Local roads is a different story. I drive for conditions, so sometimes the speed limit, sometimes considerably over. When I take the little traveled back roads to the farmer’s market, I go as fast as the road allows. There aren’t any cops setting speed traps in the middle of nowhere.
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  • MaineLonghornMaineLonghorn 38752 replies2126 threads Super Moderator
    @flymetothemon, that's what I thought about our rural area until the sheriff's deputy caught me!
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  • Nrdsb4Nrdsb4 17021 replies159 threads Senior Member
    My cousin is married to a trooper. He says "9 you're fine, 10 you're mine."

    DH speeds all the time and gets tickets because of it. Once, he got pulled over for going 78 in a 75. Now THAT seemed unreasonable.
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  • MaineLonghornMaineLonghorn 38752 replies2126 threads Super Moderator
    There is a speed limit of 85 on a highway in Texas. :)
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  • Nrdsb4Nrdsb4 17021 replies159 threads Senior Member
    @MaineLonghorn , I take a toll road off I-35 to San Antonio that lets you avoid driving through Austin. There are some stretches of 85 if memory serves. I love that highway!
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  • ChaosParent23ChaosParent23 493 replies29 threads Member
    When we lived on base I always drove at the speed limit. As a bit of a lead foot, this was really hard. But not being allowed to drive to/from my on base house would've been FAR harder!! Now I do 5 in town, 7-10 highway. I don't like to do more than 75 even if the limit is high (looking at you TX!)
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  • makemesmartmakemesmart 1591 replies14 threads Senior Member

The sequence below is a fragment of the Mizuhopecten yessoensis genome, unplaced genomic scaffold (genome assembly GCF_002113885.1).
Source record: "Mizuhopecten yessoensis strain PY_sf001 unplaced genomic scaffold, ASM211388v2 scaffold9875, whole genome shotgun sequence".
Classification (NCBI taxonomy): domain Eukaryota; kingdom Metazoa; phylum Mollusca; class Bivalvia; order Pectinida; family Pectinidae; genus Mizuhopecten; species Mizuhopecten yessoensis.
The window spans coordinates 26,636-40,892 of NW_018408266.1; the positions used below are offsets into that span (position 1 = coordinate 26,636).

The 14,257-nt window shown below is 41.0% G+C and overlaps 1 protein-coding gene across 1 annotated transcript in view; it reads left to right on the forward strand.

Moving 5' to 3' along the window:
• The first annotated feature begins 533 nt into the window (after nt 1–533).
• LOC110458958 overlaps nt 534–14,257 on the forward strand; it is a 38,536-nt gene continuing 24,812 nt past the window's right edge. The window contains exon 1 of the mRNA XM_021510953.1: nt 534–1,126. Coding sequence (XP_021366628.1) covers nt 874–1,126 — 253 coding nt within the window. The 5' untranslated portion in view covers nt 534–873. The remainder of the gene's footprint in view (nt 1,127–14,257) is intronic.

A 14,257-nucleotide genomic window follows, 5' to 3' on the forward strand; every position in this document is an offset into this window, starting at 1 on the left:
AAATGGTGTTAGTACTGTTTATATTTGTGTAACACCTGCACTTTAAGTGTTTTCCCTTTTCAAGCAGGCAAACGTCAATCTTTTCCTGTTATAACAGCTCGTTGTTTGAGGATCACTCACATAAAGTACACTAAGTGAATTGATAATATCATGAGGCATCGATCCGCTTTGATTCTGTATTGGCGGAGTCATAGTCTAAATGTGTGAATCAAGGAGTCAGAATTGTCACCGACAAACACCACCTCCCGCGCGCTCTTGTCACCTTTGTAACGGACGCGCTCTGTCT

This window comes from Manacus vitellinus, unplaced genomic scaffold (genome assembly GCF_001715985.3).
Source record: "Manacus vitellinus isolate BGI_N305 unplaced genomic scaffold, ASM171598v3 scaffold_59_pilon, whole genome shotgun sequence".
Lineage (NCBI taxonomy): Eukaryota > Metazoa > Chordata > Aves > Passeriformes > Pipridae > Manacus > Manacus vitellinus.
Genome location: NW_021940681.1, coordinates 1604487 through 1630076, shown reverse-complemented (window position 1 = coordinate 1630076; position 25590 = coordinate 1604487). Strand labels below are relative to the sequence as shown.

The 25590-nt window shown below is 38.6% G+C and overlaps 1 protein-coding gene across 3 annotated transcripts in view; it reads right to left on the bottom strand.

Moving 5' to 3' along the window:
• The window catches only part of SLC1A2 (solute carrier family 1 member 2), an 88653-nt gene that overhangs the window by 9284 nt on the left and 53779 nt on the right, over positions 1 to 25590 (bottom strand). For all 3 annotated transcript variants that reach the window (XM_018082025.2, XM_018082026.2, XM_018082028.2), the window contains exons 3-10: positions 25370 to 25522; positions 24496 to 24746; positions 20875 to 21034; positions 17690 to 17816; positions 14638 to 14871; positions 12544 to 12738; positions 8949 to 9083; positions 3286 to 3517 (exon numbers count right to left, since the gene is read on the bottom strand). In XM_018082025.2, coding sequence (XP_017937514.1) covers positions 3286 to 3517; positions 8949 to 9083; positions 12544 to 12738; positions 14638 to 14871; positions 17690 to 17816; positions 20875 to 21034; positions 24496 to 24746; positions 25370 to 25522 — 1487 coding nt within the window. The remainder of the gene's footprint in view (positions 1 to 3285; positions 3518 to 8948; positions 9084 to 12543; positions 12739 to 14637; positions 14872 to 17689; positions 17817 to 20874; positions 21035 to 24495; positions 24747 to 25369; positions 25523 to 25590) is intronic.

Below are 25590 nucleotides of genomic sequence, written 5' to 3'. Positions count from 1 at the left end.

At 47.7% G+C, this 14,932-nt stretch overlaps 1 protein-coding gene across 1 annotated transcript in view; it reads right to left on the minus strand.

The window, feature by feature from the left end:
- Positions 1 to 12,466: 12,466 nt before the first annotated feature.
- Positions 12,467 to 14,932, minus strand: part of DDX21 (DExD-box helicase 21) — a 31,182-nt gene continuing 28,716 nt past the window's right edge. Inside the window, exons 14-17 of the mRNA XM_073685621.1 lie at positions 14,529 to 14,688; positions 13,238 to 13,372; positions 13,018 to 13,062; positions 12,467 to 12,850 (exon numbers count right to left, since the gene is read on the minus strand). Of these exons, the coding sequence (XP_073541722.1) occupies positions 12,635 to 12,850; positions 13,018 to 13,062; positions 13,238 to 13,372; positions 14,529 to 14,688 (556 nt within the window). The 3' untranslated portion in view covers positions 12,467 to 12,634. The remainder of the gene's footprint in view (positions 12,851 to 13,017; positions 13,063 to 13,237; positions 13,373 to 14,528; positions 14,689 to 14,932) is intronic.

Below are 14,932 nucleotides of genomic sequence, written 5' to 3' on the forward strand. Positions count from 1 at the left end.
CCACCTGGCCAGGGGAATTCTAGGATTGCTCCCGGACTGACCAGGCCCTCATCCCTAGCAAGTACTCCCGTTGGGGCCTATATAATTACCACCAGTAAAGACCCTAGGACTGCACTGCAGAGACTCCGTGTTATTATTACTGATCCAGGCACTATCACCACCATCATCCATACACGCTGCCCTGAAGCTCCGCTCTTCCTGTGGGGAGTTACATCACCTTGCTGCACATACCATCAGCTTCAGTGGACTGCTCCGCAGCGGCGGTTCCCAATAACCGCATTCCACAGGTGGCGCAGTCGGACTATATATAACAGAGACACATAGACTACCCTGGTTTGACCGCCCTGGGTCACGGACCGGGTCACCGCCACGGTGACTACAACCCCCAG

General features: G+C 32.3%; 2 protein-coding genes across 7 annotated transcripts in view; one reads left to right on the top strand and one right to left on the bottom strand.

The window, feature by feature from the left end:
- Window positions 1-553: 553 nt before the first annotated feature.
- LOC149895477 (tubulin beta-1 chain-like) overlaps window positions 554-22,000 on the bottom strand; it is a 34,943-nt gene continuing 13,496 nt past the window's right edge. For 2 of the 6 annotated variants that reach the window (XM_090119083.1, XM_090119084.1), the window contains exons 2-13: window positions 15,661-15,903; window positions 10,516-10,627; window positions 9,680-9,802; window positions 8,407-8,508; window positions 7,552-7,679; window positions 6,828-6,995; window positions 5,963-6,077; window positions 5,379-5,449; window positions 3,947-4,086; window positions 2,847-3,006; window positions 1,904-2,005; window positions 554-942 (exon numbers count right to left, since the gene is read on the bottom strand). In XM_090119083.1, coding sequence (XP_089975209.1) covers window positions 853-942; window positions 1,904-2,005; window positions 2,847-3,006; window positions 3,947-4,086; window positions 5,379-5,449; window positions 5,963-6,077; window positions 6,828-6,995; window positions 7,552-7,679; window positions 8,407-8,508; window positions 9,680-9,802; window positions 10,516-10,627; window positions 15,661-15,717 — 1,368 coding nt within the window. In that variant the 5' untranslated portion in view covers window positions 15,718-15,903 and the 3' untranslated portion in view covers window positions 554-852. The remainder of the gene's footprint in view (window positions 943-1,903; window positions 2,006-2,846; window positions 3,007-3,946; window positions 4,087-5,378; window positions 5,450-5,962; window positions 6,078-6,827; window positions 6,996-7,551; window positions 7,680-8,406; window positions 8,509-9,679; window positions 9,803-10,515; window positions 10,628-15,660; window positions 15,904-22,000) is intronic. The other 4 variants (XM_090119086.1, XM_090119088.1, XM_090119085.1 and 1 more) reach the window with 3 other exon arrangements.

@FlyMeToTheMoon your screen name suits your driving habits 😋
    We have lots of speed traps near/around town. I am a “slow” learner, after being a provider of local PD’s revenue sources for many years, now 7-mile on local roads are my rule of thumb.
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  • ucbalumnusucbalumnus 78559 replies695 threads Senior Member
    Much of the time, traffic conditions create an effective speed limit significantly slower than the posted speed limit.

    Regardless of the posted speed limit, pay attention to what is a safe speed for the conditions. For example, when coming around a blind curve or going over the top of a hill, are you driving at a speed where you can stop or avoid a crash if there is a stopped traffic jam just around the blind curve or over the hill? Or at night, can you stop for objects that appear at the end of what you can see in your headlamps?
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  • Jugulator20Jugulator20 1539 replies18 threads Senior Member
    I live in Southern California. If traffic is flowing I routinely drive in fast lane on a 4 lane highway with posted speed limit of 70. If I’m “only” going my usual 80, cars will routinely pass me as if I’m standing still.